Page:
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« When "Confucianism" isn't really Confucianism | Main | Confucianism is not a Religion »

February 13, 2012


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Hey Sam! As you know, I've gone completely linsane!

It must be difficult for Lin to be thrust so quickly into the limelight, in so many ways. As a fellow Asian American, I understand the experience of being American but not being perceived by anyone as being "100%" American. "Where are you from?" is never a question about California when people ask me. On top of that, now he'll be asked to represent half the world's population. I don't envy that.
I expect Lin will have to deal with the difficult identification choices you mention. He'll also get lots of endorsement deals -- on both sides of the Strait. I do envy that...

I think, Sam, you're thinking about this issue too deeply.

There are a variety of "nationalism"s in China. Cultural nationalists probably won't care, or if they care, they would see that Jeremy Lin is a well brought-up Chinese youngster and approve of him for this reason.

As for state nationalists and ethnic nationalists, I'm not really in their mind-space. I suspect, though, that at least some would enjoy a good game for what it is.


There are a lot of Chinese people, too, who don't completely buy into the soft power narrative from the PRC. We have our own cultures going on. (I for one think that government interference in culture does more harm than good. The state really has the reverse Midas touch.) If you really want to challenge the PRC narrative, you should talk more to actual Chinese traditionalists and conservatives.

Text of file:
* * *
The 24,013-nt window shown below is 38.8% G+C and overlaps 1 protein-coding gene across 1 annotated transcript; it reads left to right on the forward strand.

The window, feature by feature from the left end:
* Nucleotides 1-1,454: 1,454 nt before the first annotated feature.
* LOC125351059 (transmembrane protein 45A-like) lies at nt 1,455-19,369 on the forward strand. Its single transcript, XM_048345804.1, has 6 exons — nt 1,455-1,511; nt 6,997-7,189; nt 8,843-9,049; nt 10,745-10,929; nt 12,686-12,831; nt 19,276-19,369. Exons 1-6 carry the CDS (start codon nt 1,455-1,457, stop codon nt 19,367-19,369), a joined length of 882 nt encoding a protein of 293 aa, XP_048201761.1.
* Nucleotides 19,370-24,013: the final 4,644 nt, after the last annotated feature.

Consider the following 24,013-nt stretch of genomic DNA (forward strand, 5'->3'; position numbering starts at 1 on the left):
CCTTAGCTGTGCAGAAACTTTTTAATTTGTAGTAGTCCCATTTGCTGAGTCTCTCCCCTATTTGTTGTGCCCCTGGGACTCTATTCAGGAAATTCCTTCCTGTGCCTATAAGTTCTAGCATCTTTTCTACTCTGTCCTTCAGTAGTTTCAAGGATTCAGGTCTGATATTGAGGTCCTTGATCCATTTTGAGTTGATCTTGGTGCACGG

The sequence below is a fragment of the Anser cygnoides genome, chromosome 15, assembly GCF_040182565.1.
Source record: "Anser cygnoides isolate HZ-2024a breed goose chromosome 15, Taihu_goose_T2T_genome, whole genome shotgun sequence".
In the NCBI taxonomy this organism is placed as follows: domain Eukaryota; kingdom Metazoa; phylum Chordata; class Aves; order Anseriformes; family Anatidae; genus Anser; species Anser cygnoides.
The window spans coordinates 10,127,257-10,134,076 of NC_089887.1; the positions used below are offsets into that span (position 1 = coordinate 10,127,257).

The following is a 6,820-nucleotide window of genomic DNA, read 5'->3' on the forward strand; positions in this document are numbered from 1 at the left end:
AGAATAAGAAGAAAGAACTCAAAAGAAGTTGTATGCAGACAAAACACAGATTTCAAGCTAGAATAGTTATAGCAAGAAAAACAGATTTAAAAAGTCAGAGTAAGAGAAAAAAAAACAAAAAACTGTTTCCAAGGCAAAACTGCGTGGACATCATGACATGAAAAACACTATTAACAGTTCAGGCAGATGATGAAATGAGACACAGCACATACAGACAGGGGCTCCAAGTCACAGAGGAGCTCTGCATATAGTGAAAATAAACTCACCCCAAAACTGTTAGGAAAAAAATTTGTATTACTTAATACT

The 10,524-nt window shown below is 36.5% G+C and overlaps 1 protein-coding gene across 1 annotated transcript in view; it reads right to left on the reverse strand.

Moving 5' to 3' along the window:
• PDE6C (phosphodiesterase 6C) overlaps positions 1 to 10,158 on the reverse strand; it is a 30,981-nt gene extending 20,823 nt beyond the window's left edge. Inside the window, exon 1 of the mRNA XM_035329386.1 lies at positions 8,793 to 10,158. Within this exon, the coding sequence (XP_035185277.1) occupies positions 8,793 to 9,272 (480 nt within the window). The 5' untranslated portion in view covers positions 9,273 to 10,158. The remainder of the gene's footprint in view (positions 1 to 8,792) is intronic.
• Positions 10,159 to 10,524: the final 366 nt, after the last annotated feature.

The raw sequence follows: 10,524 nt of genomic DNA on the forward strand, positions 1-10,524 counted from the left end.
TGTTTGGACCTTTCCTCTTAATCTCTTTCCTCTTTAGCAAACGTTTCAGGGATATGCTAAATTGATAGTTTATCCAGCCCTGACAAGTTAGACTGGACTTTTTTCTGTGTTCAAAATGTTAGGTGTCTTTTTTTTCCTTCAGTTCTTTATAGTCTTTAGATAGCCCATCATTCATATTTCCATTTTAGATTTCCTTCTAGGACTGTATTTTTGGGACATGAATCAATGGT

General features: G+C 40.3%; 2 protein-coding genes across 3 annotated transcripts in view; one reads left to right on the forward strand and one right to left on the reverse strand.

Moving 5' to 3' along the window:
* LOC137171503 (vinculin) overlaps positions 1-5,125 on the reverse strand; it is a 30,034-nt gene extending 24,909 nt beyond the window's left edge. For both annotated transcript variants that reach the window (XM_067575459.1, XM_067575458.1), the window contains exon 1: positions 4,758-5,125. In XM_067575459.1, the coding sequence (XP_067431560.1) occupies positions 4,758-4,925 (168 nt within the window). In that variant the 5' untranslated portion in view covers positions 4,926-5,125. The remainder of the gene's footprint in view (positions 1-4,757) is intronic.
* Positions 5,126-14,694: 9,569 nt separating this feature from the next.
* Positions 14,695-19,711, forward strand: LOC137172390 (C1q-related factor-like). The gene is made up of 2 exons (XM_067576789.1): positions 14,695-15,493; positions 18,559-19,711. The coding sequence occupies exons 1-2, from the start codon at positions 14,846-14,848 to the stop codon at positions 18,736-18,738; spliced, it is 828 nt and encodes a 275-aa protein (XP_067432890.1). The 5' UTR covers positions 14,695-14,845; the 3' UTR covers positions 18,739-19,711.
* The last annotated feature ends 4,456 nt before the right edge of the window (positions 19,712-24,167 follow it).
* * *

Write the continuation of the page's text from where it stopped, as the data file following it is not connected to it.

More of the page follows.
I wonder how his being an evangelical Christian will play into all of this.

Thank you, respected and beloved Professor Sam! Among many of the interesting points you raised, I particularly like the term "anti-nationalist". To me, nationalism is, or at least should be, a political phenomenon of the past. Genuine soft-power dose not relate to nationalism. I would suggest that we distinguish between these two concepts. Soft-power as a word is useful. To me, it articulates the natural talent, desire and effort of peoples of the world in achieving cultural freedom, equality and excellence. Governments and many other forms of political institutions always try to make use of cultural soft-power for their political objectives, like public relations, unfortunately.

Oh well, I guess I am sort of sobering up a bit from my own Lin-sanity, which actually began in 2005 when Jeremy was playing for Palo Alto High School and got off in a tangent in the past 10 days. I am glad I won't have to retire from being a NBA fan for some years now. Looking forward to learning and sharing with you.

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